The city, well.. Im from the west coast, so it has been a bit of a change. No matter where you go, you will not be able to go out much unless you are a "just want to pass kinda person". But, when those rare days roll around (I hear it increases as we go along) when you have put your work in and decide to go let loose... well, you are in NYC!! And being in NYC, there are more than enough patients to go around when clinic starts. It is very common for 3rd year students to completely finish their clinic requirements.

Thats all I can think about right now... let me know if anyone has any specific questions.
 

Samus2008

Membership Revoked
Removed
10+ Year Member
Oct 20, 2008
113
0
Status
Thanks kayakfisher. Very useful info. I forget why I come on here many times after reading post after post of nonsense. I remember now some people are very useful.
 

AUtiger5

Fearless and True
May 26, 2010
9
0
Status
Dental Student
Ladies and Gentlemen, I offer greetings from the dirty south. I was fortunate to have a choice between four schools last year, of which I chose the University of Alabama. So far, I am happy with my decision.

My class size is small (54, split 50-50 male-female), and that was a major selling point to me. Moreover, nearly everyone in my class is of good humor and everyone enjoys laughing and cracking jokes throughout the day which makes tough days bearable. We have more than a couple comedians. This is a tribute to the admissions department who searches the best and brightest for those who will also have good chemistry and rapport. Also, Auburn grads outnumber Bama grads by a large margin, so they are considering changing the name to Auburn University's School of Dentistry (no, not really, but they should lol).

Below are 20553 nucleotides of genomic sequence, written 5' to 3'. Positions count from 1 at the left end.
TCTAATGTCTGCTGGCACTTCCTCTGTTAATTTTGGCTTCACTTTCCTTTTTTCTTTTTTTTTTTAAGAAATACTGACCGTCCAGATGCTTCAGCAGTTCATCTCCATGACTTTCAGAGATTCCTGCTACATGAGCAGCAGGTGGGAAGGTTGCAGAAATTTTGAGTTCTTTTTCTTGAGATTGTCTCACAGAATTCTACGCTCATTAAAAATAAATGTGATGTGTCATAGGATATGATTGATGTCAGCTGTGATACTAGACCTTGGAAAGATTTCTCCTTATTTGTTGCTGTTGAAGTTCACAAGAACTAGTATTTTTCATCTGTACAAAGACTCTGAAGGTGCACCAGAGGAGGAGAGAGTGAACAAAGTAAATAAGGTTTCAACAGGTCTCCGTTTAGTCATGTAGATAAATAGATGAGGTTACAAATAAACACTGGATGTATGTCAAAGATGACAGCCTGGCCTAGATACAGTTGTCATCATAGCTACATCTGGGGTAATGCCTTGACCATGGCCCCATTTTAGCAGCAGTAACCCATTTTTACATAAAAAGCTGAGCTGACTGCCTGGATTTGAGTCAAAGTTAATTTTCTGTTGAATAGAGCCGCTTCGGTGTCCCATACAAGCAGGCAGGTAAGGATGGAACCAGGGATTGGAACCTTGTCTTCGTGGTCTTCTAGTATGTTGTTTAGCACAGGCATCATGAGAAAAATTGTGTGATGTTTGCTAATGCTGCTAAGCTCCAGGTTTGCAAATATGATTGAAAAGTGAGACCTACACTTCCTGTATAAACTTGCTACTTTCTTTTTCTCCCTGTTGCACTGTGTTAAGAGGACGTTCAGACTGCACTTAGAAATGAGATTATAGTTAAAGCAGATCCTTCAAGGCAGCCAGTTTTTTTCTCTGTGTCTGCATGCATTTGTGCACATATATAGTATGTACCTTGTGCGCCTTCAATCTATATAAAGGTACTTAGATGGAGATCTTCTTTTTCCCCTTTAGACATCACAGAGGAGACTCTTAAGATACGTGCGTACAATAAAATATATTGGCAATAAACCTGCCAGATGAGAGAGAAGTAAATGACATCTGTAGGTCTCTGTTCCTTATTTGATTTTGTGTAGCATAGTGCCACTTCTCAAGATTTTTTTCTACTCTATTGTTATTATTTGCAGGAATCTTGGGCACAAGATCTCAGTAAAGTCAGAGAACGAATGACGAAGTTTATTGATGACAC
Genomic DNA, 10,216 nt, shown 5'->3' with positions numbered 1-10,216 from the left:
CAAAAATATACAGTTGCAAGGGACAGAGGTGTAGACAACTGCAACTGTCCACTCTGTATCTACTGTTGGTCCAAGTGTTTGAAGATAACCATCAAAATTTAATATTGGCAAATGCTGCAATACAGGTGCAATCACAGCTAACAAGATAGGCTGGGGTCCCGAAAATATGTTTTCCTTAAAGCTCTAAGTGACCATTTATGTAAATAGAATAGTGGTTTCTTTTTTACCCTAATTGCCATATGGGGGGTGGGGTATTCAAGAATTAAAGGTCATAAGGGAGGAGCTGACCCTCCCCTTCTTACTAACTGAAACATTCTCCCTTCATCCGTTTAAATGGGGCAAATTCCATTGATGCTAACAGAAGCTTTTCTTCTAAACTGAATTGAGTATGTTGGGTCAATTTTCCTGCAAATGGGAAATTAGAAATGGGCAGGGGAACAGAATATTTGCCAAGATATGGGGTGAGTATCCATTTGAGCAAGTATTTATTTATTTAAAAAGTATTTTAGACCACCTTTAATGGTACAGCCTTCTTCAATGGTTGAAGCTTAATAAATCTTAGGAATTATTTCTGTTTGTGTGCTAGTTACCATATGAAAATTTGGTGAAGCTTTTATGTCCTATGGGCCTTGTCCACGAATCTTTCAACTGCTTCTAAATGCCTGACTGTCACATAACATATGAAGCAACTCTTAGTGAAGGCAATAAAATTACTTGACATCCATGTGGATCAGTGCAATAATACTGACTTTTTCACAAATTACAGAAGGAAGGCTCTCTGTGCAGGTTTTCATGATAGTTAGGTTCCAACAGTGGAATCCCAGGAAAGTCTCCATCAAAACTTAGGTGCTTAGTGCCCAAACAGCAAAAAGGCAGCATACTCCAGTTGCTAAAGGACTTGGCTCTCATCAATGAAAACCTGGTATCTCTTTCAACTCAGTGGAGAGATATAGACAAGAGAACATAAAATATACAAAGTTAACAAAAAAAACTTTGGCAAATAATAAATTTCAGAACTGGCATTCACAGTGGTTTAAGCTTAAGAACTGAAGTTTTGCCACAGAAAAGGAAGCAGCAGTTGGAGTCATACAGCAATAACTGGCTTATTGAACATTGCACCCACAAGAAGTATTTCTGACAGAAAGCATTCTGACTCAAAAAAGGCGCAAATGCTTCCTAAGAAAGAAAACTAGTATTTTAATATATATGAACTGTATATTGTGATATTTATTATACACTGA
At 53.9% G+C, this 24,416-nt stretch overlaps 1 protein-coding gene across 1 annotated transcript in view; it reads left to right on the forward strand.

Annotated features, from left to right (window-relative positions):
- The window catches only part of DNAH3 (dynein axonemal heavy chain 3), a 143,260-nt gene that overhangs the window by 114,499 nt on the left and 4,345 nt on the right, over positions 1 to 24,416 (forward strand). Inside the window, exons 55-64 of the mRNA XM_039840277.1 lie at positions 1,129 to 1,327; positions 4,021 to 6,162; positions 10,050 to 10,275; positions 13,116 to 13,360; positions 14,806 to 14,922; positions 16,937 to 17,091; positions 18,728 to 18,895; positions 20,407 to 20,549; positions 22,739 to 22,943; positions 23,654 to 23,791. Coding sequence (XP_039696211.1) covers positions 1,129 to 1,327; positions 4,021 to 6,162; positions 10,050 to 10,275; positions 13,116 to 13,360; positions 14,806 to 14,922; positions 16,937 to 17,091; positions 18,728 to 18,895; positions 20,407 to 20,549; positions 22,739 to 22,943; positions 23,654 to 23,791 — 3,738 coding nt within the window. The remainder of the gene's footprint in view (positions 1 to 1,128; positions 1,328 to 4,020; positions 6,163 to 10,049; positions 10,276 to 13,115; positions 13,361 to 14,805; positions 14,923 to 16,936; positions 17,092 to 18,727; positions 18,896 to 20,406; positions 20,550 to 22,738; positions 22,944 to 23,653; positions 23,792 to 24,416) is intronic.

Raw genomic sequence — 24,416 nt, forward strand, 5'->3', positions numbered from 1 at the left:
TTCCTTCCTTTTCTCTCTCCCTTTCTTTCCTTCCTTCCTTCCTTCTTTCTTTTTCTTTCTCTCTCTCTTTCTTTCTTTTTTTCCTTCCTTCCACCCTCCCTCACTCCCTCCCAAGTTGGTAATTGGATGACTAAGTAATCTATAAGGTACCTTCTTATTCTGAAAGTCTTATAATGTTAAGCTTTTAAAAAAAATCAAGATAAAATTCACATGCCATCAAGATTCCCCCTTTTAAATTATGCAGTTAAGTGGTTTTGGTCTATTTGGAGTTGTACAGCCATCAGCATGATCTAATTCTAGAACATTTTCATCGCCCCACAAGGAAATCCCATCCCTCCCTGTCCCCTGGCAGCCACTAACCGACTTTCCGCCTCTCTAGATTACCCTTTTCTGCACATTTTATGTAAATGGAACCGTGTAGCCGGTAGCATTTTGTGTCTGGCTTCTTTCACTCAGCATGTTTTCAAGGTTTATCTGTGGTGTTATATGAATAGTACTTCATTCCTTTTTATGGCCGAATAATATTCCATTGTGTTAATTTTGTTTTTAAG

Academically, we are the 3rd class in an updated and progressive curriculum which offers earlier clinical experience. We start assisting and going on various rotations in the first semester in addition to beginning the basic sciences and pre-clinical dentistry courses. This first semester has been challenging but genuinely fun at the same time. Next semester is the doozie, apparently, when we start the anatomies and the workload increases while free time decreases. This quote is the best and most concise I have heard in my time here: "first semester is like the honeymoon; they are getting you acclimated to the pace and expectations. Second semester is when you realize you don't really know who you married." So, take it for what its worth.

If anyone has any questions, or will be visiting the school, feel free to contact me and I will do my best to answer any questions you may have or offer tips at no additional charge. War Eagle ya'll!

-AUtiger5
 

Daurang

10+ Year Member
Dec 6, 2006
1,358
225
Status
Dentist
I hated my school. But sometimes it's not a choice to make.
 

newyorkblork

10+ Year Member
Jun 3, 2008
241
3
New York
Status
Dental Student
Summary (because I didn't realize how much I just ranted)
Many aspects of NYU are frustrating, but probably the same as other schools.
Some aspects of NYU [anatomy, some of the lab faculty] are awesome.
Prepare to be frustrated rather than amazed, and you will be happier.
NYU is probably not worth 2x the amount of other schools, but it's tough to say something like that from first year.

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Kayakfisher, I really envy you your positive attitude. And I type that without the slightest hint of sarcasm - I really, truly wish I could be as positive as you are about NYU.